Turkish forces on Thursday strengthened their presence in the northern Syrian province of Idlib a day after talks with Russia failed to produce a public breakthrough and reduce tension in the region.
The two countries were on the verge of war in Idlib last year before a ceasefire in March.
Syrian regime attacks and Russian air raids on Idlib resumed this month, close to Turkish military positions in the governorate.
Turkey responded by bombing forces loyal to President Bashar Al Assad, raising the stakes as President Recep Tayyip Erdogan met Presdent Vladimir Putin in the Black Sea resort city of Sochi on Wednesday.
Idlib, a rugged rural province on the border with Turkey, has become emblematic of the internationalisation of the conflict in Syria and the shifting alliances in the decade-old conflict.
Residents said Turkish troops set up on Thursday a new fortification near a side road linking regime areas to the M4 motorway in southern Idlib.
“The new position further secures the motorway against the regime,” said, Nader Alloush, a trader in the province.
Opposition sources based in Turkey said Ankara on Wednesday sent tanks to the area as well as field artillery and reconnaissance teams.
Turkey has kept many positions its army has set up along the motorway, despite the ferocious Russian air strikes in the past few weeks near Turkish positions.
The strikes hit areas controlled by the Al Qaeda-linked militant group Hayat Tahrir Al Sham on the edge of the motorway.
The Turkish government has kept channels open with Hayat Tahrir Al Sham, sources in the Syrian opposition say, despite Ankara’s commitment to combat militancy.
Russian air strikes hit Efrin
The Russian air campaign against Idlib also affected the region of Efrin farther north.
Efrin, one of Syria's most fertile regions, is held by pro-Turkish rebels.
Turkish forces, along with their Syrian rebel proxies, captured Efrin from Kurdish militia in 2018 after a deal between Ankara and Moscow.
The deal ended Kurdish militia hopes of controlling a continuous area stretching from east to west along the long border with Turkey.
But Russia still backs the same Kurdish militia east of Idlib. With Russian support in 2016, the militia captured parts of the adjacent province of Aleppo from Sunni rebels, to the ire of Turkey.
The Kurdish militia, called People Protection Units, are linked to the Turkish Kurdistan Workers Party (PKK), which Turkey, the US and the EU regard as a terrorist organisation.
The deal in March 2020 between Russia and Turkey allowed the Assad regime to capture some strategic areas in Idlib though the bulk of the governorate remained under anti-Assad forces.
In the weeks before the ceasefire, the two countries came close to war, with Russia supporting the regime’s offensive on Idlib with aerial bombing. Pro-Iranian Shiite militia also fought on the side of the regime.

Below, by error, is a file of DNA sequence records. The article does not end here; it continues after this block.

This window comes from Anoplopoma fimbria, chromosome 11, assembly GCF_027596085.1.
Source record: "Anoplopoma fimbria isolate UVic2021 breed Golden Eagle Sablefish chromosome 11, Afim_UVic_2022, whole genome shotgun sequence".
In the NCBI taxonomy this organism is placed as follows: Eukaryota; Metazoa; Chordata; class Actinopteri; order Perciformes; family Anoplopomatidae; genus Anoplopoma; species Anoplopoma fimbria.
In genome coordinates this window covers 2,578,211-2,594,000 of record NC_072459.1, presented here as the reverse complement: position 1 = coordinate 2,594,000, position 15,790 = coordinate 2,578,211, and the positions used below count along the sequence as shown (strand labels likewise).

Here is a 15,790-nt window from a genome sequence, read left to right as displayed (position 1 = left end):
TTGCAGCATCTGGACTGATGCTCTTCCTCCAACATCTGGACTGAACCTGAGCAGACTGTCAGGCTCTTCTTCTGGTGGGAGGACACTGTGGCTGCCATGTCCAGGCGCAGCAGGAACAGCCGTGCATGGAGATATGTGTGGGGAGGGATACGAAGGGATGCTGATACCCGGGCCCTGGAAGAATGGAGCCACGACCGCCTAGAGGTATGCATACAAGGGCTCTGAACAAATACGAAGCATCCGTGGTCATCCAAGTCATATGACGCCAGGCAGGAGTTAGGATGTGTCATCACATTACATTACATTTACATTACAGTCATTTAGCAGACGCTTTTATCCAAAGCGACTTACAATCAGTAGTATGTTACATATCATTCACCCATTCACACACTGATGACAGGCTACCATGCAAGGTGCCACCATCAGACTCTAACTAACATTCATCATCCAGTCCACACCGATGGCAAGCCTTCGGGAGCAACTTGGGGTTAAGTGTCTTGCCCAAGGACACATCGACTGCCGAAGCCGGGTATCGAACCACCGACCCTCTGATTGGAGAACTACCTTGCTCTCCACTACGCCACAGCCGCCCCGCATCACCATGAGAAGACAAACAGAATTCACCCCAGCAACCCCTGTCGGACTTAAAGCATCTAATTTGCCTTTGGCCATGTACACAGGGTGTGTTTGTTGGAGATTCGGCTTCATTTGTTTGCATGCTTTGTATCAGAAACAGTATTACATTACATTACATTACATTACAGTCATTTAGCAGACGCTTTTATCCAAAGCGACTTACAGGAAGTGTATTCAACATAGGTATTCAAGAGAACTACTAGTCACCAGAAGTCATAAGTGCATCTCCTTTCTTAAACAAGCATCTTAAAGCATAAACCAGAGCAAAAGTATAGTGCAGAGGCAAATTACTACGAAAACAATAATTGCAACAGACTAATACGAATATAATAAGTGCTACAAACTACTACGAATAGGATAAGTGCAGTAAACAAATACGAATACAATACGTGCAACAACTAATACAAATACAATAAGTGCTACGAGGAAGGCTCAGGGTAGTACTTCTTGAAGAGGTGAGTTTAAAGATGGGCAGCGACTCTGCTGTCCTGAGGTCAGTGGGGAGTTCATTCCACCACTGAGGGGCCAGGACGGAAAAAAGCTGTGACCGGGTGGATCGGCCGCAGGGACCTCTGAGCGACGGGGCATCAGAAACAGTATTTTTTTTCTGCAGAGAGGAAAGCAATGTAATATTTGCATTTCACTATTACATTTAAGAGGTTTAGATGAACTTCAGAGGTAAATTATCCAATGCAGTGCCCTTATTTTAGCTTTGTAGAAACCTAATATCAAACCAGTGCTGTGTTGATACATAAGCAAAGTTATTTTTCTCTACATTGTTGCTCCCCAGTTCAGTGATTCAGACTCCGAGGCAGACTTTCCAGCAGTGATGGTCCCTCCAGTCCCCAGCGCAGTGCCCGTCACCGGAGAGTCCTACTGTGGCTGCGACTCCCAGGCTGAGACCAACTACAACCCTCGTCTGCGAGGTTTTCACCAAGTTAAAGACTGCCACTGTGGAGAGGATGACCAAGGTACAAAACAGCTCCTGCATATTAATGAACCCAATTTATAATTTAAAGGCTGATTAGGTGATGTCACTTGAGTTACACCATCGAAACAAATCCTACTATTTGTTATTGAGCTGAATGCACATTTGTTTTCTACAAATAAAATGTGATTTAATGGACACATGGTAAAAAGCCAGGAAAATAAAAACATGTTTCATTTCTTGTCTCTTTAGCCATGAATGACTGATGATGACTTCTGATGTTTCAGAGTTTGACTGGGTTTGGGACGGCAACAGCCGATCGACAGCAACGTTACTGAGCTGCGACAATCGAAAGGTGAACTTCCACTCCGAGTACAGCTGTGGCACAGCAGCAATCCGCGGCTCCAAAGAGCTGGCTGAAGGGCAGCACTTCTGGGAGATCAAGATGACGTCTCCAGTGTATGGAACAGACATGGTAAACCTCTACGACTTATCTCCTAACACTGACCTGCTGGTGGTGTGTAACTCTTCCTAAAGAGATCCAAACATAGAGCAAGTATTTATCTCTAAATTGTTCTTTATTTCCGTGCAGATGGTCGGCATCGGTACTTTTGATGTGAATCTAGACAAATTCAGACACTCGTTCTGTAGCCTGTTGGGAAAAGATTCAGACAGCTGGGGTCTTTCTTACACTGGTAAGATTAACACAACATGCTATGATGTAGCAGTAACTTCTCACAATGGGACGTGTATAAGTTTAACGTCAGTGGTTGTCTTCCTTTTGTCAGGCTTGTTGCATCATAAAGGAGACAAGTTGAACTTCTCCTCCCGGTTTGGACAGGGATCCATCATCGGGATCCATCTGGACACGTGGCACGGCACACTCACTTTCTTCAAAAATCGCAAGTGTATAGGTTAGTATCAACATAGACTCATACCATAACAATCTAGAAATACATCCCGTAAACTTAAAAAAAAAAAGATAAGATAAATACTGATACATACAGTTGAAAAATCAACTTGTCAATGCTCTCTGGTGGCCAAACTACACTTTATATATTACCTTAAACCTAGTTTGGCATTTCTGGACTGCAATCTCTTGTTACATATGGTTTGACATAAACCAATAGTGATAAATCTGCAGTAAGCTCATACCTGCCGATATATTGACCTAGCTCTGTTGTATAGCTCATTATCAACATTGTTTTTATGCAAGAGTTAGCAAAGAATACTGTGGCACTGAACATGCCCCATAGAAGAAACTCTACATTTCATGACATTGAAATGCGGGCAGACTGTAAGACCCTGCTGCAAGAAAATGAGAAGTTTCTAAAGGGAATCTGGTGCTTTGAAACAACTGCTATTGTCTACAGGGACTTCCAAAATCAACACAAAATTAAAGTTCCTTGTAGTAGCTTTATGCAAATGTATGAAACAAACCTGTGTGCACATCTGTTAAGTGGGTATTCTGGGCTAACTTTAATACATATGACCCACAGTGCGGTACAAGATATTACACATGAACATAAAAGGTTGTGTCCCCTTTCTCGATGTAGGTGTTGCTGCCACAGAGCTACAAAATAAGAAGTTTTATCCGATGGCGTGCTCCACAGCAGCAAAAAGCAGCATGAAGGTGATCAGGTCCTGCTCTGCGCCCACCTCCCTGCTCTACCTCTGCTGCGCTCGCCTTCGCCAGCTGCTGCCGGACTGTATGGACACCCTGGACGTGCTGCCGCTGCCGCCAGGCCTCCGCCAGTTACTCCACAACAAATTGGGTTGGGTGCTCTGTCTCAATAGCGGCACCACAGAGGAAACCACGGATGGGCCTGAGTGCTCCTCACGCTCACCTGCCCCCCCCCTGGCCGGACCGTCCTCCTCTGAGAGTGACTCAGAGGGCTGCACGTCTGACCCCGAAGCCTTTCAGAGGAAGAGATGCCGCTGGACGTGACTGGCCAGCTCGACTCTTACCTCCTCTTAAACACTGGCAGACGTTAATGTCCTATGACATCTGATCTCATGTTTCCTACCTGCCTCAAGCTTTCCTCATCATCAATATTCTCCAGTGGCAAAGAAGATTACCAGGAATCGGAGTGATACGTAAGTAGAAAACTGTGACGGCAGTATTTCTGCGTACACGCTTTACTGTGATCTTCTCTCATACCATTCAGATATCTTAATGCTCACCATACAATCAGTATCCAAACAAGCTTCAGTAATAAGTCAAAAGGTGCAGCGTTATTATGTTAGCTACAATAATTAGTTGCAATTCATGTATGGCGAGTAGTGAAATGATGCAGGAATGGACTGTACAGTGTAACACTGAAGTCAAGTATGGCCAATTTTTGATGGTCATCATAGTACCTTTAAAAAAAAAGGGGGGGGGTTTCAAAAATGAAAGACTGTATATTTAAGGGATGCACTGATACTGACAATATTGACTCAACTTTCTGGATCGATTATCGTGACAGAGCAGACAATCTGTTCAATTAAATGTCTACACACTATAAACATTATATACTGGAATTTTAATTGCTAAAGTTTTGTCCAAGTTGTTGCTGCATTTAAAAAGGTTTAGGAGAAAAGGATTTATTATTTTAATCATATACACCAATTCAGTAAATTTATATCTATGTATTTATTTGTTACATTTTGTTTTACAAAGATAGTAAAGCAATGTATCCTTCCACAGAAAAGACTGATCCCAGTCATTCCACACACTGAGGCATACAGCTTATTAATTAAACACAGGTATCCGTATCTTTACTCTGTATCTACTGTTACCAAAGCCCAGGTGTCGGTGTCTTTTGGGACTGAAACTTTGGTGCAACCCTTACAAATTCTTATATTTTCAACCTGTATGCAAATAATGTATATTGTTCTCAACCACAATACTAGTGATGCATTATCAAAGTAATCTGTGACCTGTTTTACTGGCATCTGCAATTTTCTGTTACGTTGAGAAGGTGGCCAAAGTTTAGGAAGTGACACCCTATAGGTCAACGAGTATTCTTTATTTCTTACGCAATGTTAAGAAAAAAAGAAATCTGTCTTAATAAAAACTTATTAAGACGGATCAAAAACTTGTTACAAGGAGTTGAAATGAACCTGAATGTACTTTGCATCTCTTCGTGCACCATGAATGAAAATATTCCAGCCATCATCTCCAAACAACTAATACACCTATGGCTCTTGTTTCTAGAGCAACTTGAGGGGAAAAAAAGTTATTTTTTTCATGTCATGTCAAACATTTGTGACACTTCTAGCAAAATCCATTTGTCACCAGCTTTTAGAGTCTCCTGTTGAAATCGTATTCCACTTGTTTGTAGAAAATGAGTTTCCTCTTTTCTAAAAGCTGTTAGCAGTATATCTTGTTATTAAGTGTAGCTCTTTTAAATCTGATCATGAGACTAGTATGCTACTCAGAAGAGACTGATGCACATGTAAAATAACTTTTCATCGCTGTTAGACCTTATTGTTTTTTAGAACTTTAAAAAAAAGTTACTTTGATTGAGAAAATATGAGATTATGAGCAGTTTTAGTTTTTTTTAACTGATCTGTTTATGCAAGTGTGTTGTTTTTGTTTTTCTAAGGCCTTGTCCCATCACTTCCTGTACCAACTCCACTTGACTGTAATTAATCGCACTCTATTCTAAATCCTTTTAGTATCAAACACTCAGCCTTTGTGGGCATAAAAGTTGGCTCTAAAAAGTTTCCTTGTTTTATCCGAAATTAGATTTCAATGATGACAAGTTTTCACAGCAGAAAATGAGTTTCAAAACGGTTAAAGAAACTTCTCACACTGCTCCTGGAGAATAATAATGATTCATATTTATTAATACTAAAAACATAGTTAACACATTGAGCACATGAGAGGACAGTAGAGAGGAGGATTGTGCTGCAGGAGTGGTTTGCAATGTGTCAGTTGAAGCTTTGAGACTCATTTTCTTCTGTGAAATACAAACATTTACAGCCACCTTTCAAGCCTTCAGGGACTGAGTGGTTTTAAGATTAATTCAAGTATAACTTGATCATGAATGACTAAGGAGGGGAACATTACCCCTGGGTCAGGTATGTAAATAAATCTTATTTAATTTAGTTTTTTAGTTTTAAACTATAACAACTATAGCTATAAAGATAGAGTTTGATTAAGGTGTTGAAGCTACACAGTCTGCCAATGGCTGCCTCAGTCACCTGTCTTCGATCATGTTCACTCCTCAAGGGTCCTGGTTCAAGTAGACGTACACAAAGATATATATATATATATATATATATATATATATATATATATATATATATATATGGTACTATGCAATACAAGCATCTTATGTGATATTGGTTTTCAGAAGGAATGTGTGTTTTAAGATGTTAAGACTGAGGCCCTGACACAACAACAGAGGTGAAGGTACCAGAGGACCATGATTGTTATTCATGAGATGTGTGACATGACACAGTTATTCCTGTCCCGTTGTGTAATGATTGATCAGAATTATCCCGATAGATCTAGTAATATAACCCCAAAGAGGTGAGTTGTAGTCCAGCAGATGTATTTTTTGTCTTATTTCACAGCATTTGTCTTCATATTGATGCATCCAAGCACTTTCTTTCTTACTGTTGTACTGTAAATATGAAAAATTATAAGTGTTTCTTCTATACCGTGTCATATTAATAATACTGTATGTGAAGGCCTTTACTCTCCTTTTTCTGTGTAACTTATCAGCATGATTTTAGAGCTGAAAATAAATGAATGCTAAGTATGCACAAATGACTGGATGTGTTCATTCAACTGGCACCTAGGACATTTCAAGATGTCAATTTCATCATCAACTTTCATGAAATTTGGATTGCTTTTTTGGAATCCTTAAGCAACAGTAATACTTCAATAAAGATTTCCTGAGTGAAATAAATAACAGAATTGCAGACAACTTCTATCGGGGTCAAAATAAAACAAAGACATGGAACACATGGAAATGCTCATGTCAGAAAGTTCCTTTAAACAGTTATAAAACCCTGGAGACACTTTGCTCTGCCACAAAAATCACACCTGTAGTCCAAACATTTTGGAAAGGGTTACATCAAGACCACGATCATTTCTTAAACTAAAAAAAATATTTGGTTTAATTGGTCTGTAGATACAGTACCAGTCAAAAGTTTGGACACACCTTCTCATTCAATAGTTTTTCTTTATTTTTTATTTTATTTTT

Tension skyrocketed when a regime strike killed 33 Turkish soldiers in Idlib in February 2020.
Turkey retaliated with artillery and drone attacks, killing dozens of armed Assad loyalists.
Jabal Al Zawiya
The Russian strikes this month focused on the Jabal Al Zawiya region, Idlib’s most rugged region.
The area, north of the M4, is a command base for Hayat Tahrir Al Sham, opposition figures in Amman say.
The motorway links the city of Aleppo to other regime-controlled areas on the coast.
It fell under Turkish control after Russia pulled out of patrolling it jointly with the Turkish military in the summer of 2020, citing the possibility of militant attacks.
Turkey responded to the latest Russian-backed regime offensive in Idlib by shelling regime positions and sending significant reinforcements into the governorate.
Almost four million people live in Idlib. Most are Sunni civilians who fled to Idlib following the crackdown on the Syrian revolt in 2011 and during the ensuing civil war.
The revolt occurred in opposition to five decades of rule by the Assad family - members of the Alawite sect, which has dominated Syria since mostly Alawite officers took power in the 1963 coup.
Idlib and other rural Sunni governorates make up the reservoir of anti-Assad fighters.
But the 2015 Russian intervention restored significant areas of Syria to the regime. The anti-Assad forces that are left are mainly Al Qaeda-linked militants or Turkish proxies in Efrin and other areas of northern Syria.
Mr Erdogan said after he met Mr Putin on Wednesday that Turkey is committed to the March 2020 ceasefire and to “clearing radical elements” on the M4.
But Mr Erdogan added that Turkey expects its partners to do the same, vowing to keep up diplomatic and security channels with Russia in pursuit of de-escalation.